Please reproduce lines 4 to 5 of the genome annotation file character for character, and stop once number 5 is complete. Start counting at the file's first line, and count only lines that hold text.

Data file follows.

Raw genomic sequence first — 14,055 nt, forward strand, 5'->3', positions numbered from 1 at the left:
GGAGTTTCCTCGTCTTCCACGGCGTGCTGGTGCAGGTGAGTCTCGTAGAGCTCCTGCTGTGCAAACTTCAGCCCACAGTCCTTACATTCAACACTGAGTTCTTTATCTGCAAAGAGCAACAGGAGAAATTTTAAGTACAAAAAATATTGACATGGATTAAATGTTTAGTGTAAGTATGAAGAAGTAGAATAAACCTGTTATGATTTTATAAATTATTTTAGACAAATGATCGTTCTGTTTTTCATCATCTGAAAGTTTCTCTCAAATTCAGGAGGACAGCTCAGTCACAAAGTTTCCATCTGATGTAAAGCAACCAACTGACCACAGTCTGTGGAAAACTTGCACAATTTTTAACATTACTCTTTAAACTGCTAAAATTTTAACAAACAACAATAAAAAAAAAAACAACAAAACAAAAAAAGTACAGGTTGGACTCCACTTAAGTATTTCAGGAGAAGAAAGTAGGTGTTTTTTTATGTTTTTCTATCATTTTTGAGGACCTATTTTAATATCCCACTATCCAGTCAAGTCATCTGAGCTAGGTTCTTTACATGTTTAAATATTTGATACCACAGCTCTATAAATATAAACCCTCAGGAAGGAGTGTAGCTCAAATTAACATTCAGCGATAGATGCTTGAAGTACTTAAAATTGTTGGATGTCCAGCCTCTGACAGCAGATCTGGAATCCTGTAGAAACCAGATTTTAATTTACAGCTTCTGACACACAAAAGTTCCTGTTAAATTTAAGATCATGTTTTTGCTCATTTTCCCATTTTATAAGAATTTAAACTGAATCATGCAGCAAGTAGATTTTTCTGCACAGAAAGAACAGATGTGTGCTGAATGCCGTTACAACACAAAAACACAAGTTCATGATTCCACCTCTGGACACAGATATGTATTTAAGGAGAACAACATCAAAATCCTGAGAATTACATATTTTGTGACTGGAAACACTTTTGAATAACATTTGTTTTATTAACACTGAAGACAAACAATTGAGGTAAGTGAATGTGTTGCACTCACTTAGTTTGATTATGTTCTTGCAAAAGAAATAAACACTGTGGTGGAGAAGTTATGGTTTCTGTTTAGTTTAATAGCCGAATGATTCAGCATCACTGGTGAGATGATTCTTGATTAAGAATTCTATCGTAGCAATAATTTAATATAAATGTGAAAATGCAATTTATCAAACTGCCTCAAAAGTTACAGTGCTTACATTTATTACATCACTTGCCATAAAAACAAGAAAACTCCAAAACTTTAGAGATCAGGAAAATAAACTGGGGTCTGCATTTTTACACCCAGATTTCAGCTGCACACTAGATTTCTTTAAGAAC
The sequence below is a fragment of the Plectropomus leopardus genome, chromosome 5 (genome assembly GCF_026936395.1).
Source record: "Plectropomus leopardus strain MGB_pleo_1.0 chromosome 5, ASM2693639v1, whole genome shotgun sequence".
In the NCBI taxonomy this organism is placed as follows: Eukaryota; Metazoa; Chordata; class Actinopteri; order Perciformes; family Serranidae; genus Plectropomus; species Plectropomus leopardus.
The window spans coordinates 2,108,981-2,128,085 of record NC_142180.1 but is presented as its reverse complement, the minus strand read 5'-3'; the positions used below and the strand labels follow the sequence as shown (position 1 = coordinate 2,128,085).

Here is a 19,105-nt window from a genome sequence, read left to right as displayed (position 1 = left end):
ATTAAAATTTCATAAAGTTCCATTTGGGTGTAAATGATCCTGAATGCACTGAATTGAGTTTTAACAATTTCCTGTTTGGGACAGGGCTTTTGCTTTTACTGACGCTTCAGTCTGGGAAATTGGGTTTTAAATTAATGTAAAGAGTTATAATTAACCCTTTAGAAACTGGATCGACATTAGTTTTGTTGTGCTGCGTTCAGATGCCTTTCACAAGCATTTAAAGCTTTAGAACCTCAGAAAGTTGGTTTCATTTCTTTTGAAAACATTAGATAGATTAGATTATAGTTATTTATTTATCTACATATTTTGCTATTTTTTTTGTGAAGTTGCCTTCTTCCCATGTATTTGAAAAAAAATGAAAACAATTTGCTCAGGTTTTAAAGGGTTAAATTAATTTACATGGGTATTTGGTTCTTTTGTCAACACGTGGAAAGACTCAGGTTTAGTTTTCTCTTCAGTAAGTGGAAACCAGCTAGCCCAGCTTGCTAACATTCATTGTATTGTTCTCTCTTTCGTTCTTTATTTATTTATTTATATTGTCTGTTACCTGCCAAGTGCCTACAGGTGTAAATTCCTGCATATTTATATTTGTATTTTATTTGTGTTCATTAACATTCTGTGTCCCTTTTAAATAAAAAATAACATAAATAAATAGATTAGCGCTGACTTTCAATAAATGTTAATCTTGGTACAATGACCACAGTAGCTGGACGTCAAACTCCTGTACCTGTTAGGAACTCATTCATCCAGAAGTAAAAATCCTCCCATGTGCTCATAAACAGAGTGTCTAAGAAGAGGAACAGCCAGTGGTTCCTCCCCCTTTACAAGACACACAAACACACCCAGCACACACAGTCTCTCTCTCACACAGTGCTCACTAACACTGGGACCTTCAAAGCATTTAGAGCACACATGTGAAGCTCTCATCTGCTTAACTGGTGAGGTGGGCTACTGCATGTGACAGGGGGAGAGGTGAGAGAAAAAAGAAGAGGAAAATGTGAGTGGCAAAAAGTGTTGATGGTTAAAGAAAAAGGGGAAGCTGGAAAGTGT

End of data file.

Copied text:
Source record: "Plectropomus leopardus strain MGB_pleo_1.0 chromosome 5, ASM2693639v1, whole genome shotgun sequence".
In the NCBI taxonomy this organism is placed as follows: Eukaryota; Metazoa; Chordata; class Actinopteri; order Perciformes; family Serranidae; genus Plectropomus; species Plectropomus leopardus.